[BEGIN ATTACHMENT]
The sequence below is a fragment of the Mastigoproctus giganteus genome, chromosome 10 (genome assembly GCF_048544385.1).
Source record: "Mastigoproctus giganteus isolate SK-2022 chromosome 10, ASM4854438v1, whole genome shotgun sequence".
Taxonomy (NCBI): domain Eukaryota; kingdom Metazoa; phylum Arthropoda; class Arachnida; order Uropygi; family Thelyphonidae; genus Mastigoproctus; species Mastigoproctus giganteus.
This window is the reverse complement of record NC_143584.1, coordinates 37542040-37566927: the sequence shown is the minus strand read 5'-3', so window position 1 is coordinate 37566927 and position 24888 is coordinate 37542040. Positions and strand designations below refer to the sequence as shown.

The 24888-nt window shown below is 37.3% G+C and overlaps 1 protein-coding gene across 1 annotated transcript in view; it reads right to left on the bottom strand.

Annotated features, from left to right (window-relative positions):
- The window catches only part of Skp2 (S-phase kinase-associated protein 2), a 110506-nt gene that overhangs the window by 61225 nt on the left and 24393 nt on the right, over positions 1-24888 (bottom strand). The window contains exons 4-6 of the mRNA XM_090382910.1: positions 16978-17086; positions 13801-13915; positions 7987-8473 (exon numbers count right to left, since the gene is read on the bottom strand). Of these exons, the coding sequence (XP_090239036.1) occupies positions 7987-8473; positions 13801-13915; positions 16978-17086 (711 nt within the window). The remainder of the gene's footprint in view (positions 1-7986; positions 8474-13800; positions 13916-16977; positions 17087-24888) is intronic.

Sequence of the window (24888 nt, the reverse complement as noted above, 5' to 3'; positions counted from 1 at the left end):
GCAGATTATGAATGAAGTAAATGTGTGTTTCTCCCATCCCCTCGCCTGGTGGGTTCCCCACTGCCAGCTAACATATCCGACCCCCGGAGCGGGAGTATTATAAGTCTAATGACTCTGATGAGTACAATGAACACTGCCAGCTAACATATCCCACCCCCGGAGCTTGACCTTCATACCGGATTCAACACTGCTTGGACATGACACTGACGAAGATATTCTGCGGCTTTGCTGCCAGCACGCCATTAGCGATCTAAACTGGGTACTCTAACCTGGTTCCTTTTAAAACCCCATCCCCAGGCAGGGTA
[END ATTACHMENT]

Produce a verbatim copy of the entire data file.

The sequence below is a fragment of the Mastigoproctus giganteus genome, chromosome 10 (genome assembly GCF_048544385.1).
Source record: "Mastigoproctus giganteus isolate SK-2022 chromosome 10, ASM4854438v1, whole genome shotgun sequence".
Taxonomy (NCBI): domain Eukaryota; kingdom Metazoa; phylum Arthropoda; class Arachnida; order Uropygi; family Thelyphonidae; genus Mastigoproctus; species Mastigoproctus giganteus.
This window is the reverse complement of record NC_143584.1, coordinates 37542040-37566927: the sequence shown is the minus strand read 5'-3', so window position 1 is coordinate 37566927 and position 24888 is coordinate 37542040. Positions and strand designations below refer to the sequence as shown.

The 24888-nt window shown below is 37.3% G+C and overlaps 1 protein-coding gene across 1 annotated transcript in view; it reads right to left on the bottom strand.

Annotated features, from left to right (window-relative positions):
- The window catches only part of Skp2 (S-phase kinase-associated protein 2), a 110506-nt gene that overhangs the window by 61225 nt on the left and 24393 nt on the right, over positions 1-24888 (bottom strand). The window contains exons 4-6 of the mRNA XM_090382910.1: positions 16978-17086; positions 13801-13915; positions 7987-8473 (exon numbers count right to left, since the gene is read on the bottom strand). Of these exons, the coding sequence (XP_090239036.1) occupies positions 7987-8473; positions 13801-13915; positions 16978-17086 (711 nt within the window). The remainder of the gene's footprint in view (positions 1-7986; positions 8474-13800; positions 13916-16977; positions 17087-24888) is intronic.

Sequence of the window (24888 nt, the reverse complement as noted above, 5' to 3'; positions counted from 1 at the left end):
GCAGATTATGAATGAAGTAAATGTGTGTTTCTCCCATCCCCTCGCCTGGTGGGTTCCCCACTGCCAGCTAACATATCCGACCCCCGGAGCGGGAGTATTATAAGTCTAATGACTCTGATGAGTACAATGAACACTGCCAGCTAACATATCCCACCCCCGGAGCTTGACCTTCATACCGGATTCAACACTGCTTGGACATGACACTGACGAAGATATTCTGCGGCTTTGCTGCCAGCACGCCATTAGCGATCTAAACTGGGTACTCTAACCTGGTTCCTTTTAAAACCCCATCCCCAGGCAGGGTA